And hope does not put us to shame, because God’s love has been poured out into our hearts through the Holy Spirit, who has been given to us.

Romans 5:1-5

And so, here’s to 2022: the year of audacious hope.

Home: Thoughts on Transition, Identity, and Growth

Happy Friday and Day… Oh wait. We’re not doing that 100 Days and Counting thing anymore!

(Sorry for the abrupt end for anyone who was following along. I was fully planning on writing a Day 240 post, but fell asleep early that night and didn’t remember until morning that I had neglected to blog. Oops.)

In any case, how do you start a ‘normal’ blog post again? No clue? Great. I’ll just dive in.

For those of you who don’t know, just under a year ago, I made the decision to move home to be with my family after living away for significant portions of ten years.

After moving across the country four times (generally to places where I knew virtually no one), you’d think that moving back home would be a piece of cake. Believe it or not though, this transition has been the hardest of my life so far, all thanks to one small word: identity.

For a large part of my life, I’ve struggled with identity – knowing who I really am. Growing up, I was always the ‘smart kid’, the ‘musical kid’, the ‘shy, weird, awkward kid’. And so, as a child, that’s who I was, because that’s who everyone knew me as and expected me to be.

I moved away from my hometown for the first time at eighteen to pursue my undergraduate degree at a nearby university. While it wasn’t exceptionally far from home, for the first time in my life, I had the opportunity to be someone new. Someone who wasn’t defined by everyone who ‘knew’ me. Someone who had nothing to prove. For once, I could simply be me.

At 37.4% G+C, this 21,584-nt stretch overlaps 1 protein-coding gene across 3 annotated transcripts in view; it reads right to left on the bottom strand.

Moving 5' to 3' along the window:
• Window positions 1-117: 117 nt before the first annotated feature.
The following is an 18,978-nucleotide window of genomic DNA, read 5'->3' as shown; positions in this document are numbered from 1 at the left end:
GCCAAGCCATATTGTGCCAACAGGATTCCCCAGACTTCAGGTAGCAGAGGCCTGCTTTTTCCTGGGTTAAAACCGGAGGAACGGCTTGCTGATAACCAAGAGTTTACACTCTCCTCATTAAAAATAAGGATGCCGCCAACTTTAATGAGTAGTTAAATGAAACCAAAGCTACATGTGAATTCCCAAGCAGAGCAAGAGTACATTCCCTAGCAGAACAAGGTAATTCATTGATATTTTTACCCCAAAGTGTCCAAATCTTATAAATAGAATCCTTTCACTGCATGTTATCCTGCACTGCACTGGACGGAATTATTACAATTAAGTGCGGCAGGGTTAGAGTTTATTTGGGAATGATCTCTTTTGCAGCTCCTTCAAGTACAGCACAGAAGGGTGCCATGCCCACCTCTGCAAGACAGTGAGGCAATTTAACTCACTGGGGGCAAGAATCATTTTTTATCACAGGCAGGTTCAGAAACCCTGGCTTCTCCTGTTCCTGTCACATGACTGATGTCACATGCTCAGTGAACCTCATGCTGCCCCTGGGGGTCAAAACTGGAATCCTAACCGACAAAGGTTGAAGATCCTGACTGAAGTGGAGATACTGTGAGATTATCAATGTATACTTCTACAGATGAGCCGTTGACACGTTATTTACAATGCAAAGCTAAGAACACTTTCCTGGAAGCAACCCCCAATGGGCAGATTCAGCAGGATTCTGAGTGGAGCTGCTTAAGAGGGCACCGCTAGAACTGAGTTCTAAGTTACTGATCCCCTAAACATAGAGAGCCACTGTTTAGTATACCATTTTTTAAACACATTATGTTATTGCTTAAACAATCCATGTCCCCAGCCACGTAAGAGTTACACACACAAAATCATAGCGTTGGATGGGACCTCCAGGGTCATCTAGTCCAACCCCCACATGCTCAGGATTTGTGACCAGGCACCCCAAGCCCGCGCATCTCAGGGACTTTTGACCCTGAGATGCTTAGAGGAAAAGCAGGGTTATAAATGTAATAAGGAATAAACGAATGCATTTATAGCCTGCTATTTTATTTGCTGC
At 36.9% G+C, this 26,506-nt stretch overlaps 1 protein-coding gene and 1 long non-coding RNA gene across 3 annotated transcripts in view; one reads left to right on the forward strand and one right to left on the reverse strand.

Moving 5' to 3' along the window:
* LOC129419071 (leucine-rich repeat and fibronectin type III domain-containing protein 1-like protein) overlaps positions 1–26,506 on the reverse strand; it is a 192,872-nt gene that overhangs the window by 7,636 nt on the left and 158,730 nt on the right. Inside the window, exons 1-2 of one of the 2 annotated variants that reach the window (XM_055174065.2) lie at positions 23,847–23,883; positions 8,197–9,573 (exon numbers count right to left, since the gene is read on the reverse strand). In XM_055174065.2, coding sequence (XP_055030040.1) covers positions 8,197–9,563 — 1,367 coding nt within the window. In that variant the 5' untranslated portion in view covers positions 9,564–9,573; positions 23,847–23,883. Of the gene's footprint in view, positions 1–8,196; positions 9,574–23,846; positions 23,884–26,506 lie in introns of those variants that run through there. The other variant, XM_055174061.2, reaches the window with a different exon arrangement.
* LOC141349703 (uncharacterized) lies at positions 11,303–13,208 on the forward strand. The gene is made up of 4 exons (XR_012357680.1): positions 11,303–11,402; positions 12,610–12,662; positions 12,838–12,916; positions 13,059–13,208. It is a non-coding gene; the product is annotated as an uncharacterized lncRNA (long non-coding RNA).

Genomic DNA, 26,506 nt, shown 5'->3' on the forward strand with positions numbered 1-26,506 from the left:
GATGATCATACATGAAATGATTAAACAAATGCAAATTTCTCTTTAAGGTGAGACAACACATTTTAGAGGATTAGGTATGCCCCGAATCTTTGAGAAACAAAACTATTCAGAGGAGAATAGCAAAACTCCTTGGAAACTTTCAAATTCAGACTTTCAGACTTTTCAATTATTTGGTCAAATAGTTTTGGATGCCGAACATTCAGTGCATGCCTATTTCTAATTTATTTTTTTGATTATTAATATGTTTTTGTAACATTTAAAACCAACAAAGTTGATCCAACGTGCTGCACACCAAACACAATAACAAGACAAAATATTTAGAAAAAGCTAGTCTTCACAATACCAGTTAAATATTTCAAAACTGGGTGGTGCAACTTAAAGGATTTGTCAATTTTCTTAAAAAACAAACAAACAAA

It was incredibly freeing.

Over the next nine years, I fell in love with this freedom time and time again as my life transitioned from undergraduate, to graduate, to extern, and finally resident. More importantly though, with each new stage, I began to discover me.

If I’m honest, it felt like this discovery process culminated with my move to Houston. Living as a resident, across the country from virtually everyone I knew, surrounded by people who shared my passions I felt empowered. I felt seen. I felt… at home.

And then I moved back to the place that theoretically should feel more like home than any other place in the world, only to so often feel… out of place, trying endlessly to prove to the world, and myself, that who I am now isn’t the same shy, scared little girl that moved away ten years ago.

Admittedly, this week, the desire to prove myself, to ‘be someone’ has been worse than normal, as I prepare to go back to my high school for an alumni event this evening. If I’m honest, I’m terrified – terrified of walking the halls, seeing the faces, being asked the questions. I’m afraid that I’ll not measure up to some unknown standard of the people whose opinions, at the end of the day, shouldn’t matter.